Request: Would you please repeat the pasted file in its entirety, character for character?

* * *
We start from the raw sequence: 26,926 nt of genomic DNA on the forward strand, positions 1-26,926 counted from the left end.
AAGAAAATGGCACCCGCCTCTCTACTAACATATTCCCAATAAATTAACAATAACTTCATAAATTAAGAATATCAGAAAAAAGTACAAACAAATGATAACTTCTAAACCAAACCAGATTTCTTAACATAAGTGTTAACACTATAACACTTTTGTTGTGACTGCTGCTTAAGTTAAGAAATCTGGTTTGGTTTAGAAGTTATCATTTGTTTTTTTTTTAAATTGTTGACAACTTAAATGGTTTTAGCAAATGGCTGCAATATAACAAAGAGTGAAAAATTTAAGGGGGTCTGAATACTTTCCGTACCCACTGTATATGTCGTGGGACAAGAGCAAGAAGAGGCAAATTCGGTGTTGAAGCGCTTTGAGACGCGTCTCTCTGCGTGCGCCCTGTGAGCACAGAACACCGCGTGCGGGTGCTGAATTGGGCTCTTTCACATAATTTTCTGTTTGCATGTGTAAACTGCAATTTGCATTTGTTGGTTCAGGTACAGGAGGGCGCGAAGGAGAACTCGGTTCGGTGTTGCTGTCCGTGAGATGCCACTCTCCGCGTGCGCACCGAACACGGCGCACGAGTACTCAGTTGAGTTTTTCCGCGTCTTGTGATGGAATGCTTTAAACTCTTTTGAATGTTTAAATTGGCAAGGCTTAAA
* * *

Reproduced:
We start from the raw sequence: 26,926 nt of genomic DNA on the forward strand, positions 1-26,926 counted from the left end.
AAGAAAATGGCACCCGCCTCTCTACTAACATATTCCCAATAAATTAACAATAACTTCATAAATTAAGAATATCAGAAAAAAGTACAAACAAATGATAACTTCTAAACCAAACCAGATTTCTTAACATAAGTGTTAACACTATAACACTTTTGTTGTGACTGCTGCTTAAGTTAAGAAATCTGGTTTGGTTTAGAAGTTATCATTTGTTTTTTTTTTAAATTGTTGACAACTTAAATGGTTTTAGCAAATGGCTGCAATATAACAAAGAGTGAAAAATTTAAGGGGGTCTGAATACTTTCCGTACCCACTGTATATGTCGTGGGACAAGAGCAAGAAGAGGCAAATTCGGTGTTGAAGCGCTTTGAGACGCGTCTCTCTGCGTGCGCCCTGTGAGCACAGAACACCGCGTGCGGGTGCTGAATTGGGCTCTTTCACATAATTTTCTGTTTGCATGTGTAAACTGCAATTTGCATTTGTTGGTTCAGGTACAGGAGGGCGCGAAGGAGAACTCGGTTCGGTGTTGCTGTCCGTGAGATGCCACTCTCCGCGTGCGCACCGAACACGGCGCACGAGTACTCAGTTGAGTTTTTCCGCGTCTTGTGATGGAATGCTTTAAACTCTTTTGAATGTTTAAATTGGCAAGGCTTAAA